This means I expect I'll "roll my own", when it comes to work status - running or cancelled. I'm also implementing state management; one of the problems I had when integrating libssh2 + asio is that outstanding requests remained in queue even after calling io_service::stop(). Since I then called io_service::reset() to prepare for another run, those outstanding requests would still get processed, but out of turn. So, that meant, e.g., attempting to close a channel (whose pointer I had already nullptr'd) at the same time I was opening a new channel; or attempting to execute a command a second time while reading the output of its first (and, in normal conditions, only) execution.

I've also finished work on integrating the SSH session life cycle correctly with asio. One thing I tested was which libssh2 functions needed both asio read and write; only libssh2_userauth_password() and libssh2_session_disconnect() required both an async_read_some() and an async_write_some().

Saturday, 22 September 2012

Mingw And The Mystery of the Missing Console

So, you create a new GUI project in Qt Creator and then decide, during development, to get some console output; say, you're testing some code you're not exactly sure how it will work, and you haven't even built a GUI yet, so it's easier to get some couts going.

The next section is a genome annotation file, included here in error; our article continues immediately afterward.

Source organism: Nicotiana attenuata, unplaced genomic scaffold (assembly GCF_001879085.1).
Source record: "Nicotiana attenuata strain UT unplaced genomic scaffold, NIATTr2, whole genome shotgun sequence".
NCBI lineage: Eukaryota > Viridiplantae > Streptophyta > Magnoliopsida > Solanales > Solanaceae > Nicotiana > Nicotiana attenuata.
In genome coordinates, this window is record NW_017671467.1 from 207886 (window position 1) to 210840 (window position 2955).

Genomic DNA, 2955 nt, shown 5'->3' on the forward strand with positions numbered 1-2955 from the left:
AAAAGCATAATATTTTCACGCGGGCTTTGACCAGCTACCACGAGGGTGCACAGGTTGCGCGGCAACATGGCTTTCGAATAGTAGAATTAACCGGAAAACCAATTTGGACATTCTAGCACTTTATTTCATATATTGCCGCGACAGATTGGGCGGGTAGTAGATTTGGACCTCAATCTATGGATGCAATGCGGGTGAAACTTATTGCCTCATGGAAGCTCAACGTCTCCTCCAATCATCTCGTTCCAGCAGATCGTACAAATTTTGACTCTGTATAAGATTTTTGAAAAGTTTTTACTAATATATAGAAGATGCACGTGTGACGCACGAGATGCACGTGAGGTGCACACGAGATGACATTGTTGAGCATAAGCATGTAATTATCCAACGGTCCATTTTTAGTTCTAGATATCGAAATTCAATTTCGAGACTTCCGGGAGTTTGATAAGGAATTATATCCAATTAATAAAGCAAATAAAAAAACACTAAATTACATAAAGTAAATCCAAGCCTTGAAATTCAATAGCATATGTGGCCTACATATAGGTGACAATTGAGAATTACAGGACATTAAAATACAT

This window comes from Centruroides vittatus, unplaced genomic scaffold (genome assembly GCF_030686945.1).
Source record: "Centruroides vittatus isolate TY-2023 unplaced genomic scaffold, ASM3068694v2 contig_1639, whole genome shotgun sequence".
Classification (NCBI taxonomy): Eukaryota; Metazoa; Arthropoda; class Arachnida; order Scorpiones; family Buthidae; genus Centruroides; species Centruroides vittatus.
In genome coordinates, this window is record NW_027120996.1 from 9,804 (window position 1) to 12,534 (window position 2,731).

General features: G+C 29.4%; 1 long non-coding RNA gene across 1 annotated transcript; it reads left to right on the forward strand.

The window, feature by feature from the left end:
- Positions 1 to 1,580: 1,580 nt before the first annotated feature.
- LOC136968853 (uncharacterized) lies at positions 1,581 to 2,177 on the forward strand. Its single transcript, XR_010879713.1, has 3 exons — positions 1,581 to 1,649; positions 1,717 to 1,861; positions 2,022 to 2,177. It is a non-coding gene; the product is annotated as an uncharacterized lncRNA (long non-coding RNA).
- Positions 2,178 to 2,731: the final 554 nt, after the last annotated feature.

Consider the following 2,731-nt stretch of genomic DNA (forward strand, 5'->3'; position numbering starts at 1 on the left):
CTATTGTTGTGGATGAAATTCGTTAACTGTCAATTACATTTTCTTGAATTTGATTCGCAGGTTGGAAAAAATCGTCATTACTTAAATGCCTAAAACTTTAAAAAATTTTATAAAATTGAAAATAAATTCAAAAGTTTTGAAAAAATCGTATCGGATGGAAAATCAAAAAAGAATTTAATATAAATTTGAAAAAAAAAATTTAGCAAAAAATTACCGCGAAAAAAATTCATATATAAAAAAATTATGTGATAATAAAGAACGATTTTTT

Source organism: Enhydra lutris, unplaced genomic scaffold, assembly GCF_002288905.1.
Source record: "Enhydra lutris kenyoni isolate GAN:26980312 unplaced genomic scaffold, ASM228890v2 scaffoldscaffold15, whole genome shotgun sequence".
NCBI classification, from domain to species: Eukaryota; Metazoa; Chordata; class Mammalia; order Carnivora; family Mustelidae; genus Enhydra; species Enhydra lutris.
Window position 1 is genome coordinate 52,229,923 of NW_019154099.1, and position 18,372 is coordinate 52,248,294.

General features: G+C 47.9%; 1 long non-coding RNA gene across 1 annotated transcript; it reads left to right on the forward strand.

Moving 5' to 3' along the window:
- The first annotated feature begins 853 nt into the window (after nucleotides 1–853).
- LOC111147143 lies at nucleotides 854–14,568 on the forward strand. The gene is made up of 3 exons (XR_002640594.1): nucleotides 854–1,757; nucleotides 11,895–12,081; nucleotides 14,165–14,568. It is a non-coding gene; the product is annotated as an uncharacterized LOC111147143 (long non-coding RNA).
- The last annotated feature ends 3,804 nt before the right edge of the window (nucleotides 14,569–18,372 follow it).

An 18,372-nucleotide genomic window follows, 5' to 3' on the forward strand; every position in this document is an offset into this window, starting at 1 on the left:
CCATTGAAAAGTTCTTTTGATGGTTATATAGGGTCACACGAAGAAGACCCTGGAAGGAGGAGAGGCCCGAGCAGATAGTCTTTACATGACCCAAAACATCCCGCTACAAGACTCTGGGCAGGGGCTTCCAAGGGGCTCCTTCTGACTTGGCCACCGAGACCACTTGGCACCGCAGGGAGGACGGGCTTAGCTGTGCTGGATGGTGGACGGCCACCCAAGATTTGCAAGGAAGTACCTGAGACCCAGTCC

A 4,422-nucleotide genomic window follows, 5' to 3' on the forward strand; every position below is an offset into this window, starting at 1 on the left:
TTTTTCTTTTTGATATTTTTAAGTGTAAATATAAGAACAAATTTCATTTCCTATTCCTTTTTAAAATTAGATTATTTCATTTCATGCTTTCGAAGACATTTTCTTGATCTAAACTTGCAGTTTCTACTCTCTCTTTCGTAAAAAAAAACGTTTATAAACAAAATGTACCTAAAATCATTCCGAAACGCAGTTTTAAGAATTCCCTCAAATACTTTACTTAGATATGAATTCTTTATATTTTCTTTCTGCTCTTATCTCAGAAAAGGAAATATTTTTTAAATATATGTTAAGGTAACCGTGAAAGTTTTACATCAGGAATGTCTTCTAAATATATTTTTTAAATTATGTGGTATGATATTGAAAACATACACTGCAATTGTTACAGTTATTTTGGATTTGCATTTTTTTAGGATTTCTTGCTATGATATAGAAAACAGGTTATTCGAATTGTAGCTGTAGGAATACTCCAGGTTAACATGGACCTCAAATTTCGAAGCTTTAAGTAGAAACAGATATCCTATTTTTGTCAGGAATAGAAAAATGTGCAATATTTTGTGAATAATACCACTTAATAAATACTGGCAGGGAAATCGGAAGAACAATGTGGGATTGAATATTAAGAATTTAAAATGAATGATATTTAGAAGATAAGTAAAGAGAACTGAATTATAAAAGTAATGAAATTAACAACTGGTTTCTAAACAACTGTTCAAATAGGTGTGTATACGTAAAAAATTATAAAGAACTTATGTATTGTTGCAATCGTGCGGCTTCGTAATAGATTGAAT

Well, you may or may not comment out gui references in your QT variable, in you .pro file. But you better don't forget to add CONFIG += console. What happens if you don't? Well, let's assume you have something like this:

#include <iostream>
using std::cout;
using std::endl;

int main(int argc, char *argv[])
    cout << "start" << endl;

If you run it in the IDE, all is well. If you open a DOS window and run it from there, you get nothing. No error, no output, nothing. You may wonder if anything is going wrong before execution hits main(), so you fire gdb, set a breakpoint in main() and run it. It stops on your breakpoint, steps perfectly through you cout, but still nothing happens.

And, throughout all of this, not a single warning. It sets my eyes on fire with warnings if I have a variable that I'm not using (yet), but it doesn't seem to have the insight to tell me "You're using cout, but you didn't specify -subsystem,console; if you're expecting to see any output, boy, are you in for some Interesting Times".


Testing on libssh2 + asio is still going on.

Also, I've just installed VS 2012 Express. I've already built libssh2 with it (and OpenSSL + zlib). It was easier building it with mingw, so there goes my theory that everything is easier to build on Windows if you have VC++.

Sunday, 9 September 2012

libssh2/boost::asio progresses